J Periodontal Implant Sci.  2020 Dec;50(6):358-367. 10.5051/jpis.2002420121.

Efficacy of salivary versus subgingival bacterial sampling for the detection and quantification of periodontal pathogens

  • 1Department of Periodontology, Dental Research Institute, Seoul National University School of Dentistry, Seoul, Korea


The aim of this study was to investigate the efficacy and validity of subgingival bacterial sampling using a retraction cord, and to evaluate how well this sampling method reflected changes in periodontal conditions after periodontal therapy.
Based on clinical examinations, 87 subjects were divided into a healthy group (n=40) and a periodontitis group (n=47). Clinical measurements were obtained from all subjects including periodontal probing depth (PD), bleeding on probing (BOP), clinical attachment loss (CAL), and the plaque index. Saliva and gingival crevicular fluid (GCF) as a subgingival bacterial sample were sampled before and 3 months after periodontal therapy. The salivary and subgingival bacterial samples were analyzed by reverse-transcription polymerase chain reaction to quantify the following 11 periodontal pathogens: Aggregatibacter actinomycetemcomitans (Aa), Porphyromonas gingivalis (Pg), Tannerella forsythus (Tf), Treponema denticola (Td), Prevotella intermedia (Pi), Fusobacterium nucleatum (Fn), Pavimonas micra (Pm), Campylobacter rectus (Cr), Prevotella nigrescens (Pn), Eikenella corrodens (Ec), and Eubacterium nodatum (En).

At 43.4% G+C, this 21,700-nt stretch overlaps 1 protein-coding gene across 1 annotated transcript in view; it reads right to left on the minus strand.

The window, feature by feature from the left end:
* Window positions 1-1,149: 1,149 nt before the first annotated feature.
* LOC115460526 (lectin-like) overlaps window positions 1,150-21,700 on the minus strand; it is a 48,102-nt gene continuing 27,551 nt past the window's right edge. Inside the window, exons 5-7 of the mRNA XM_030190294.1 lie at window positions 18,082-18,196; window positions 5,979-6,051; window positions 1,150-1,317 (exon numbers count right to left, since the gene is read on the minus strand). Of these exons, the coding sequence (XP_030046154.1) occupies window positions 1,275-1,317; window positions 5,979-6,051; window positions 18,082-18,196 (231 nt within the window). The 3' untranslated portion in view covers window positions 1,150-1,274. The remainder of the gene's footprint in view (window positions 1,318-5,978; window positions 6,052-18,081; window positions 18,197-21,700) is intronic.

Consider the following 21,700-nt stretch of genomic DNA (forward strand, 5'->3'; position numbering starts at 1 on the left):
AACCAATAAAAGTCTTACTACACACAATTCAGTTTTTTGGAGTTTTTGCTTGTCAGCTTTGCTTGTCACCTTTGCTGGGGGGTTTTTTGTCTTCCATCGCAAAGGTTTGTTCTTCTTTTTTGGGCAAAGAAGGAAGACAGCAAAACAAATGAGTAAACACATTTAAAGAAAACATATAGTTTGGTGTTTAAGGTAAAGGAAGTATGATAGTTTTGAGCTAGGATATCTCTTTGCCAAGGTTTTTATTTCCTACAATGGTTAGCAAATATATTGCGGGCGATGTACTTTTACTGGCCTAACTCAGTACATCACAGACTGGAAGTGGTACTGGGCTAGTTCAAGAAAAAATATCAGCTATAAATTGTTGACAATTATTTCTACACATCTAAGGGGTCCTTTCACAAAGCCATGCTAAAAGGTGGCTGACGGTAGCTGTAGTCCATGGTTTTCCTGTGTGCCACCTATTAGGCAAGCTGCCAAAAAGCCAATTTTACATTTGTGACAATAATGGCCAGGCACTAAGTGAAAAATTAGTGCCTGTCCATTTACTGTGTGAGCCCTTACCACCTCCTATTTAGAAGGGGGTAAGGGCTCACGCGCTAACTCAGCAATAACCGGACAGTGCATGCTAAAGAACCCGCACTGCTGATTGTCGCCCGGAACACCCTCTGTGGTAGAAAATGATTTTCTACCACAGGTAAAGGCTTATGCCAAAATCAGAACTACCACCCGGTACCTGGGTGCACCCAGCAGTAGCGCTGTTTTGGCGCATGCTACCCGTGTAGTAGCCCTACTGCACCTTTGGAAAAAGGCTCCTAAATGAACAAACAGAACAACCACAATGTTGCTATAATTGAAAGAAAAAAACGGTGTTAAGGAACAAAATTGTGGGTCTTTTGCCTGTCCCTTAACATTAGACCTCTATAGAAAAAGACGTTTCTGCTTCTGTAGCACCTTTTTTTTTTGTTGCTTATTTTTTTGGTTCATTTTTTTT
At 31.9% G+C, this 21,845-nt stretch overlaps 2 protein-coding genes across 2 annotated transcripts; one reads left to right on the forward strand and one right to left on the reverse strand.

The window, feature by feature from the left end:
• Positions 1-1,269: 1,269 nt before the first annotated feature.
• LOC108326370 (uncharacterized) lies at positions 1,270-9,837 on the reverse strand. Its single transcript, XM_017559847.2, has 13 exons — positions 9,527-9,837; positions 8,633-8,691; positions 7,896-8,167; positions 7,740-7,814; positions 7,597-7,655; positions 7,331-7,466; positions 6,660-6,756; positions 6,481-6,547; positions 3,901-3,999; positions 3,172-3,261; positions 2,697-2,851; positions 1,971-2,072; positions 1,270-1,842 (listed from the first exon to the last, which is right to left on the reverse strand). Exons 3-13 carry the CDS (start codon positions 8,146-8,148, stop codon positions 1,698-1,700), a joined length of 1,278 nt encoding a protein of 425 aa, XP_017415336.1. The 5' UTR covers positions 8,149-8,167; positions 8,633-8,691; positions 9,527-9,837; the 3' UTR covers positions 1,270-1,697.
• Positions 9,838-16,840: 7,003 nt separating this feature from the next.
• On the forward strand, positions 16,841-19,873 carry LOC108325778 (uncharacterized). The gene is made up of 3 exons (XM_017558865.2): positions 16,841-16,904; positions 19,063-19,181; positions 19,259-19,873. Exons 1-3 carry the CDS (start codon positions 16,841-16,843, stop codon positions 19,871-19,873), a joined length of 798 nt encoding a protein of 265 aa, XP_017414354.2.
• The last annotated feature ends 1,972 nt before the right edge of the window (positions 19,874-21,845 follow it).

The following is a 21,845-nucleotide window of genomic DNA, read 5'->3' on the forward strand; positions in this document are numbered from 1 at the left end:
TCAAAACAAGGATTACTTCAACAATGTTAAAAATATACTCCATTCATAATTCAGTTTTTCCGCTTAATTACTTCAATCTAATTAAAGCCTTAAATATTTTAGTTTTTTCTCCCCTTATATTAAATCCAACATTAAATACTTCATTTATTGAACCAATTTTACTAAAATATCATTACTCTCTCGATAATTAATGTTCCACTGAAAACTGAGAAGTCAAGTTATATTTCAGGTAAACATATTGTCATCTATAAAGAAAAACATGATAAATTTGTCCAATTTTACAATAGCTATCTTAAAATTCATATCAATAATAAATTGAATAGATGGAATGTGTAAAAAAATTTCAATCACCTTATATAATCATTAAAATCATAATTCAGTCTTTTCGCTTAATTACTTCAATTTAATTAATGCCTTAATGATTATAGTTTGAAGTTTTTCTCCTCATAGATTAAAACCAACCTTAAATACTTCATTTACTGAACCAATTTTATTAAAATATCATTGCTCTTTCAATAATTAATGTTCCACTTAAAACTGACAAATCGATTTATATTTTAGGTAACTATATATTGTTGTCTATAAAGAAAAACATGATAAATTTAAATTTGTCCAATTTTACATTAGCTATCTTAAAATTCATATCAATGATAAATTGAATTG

Non-surgical periodontal therapy resulted in significant decreases in PD (P<0.01), CAL (P<0.01), and BOP (P<0.05) after 3 months. Four species (Pg, Tf, Pi, and Pm) were significantly more abundant in both types of samples in the periodontitis group than in the healthy group. After periodontal therapy, Cr was the only bacterium that showed a statistically significant decrease in saliva, whereas statistically significant decreases in Cr, Pg, and Pn were found in GCF.
Salivary and subgingival bacterial sampling with a gingival retraction cord were found to be equivalent in terms of their accuracy for differentiating periodontitis, but GCF reflected changes in bacterial abundance after periodontal therapy more sensitively than saliva.


Gingival crevicular fluid; Microbiota; Periodontitis; Polymerase chain reaction; Saliva
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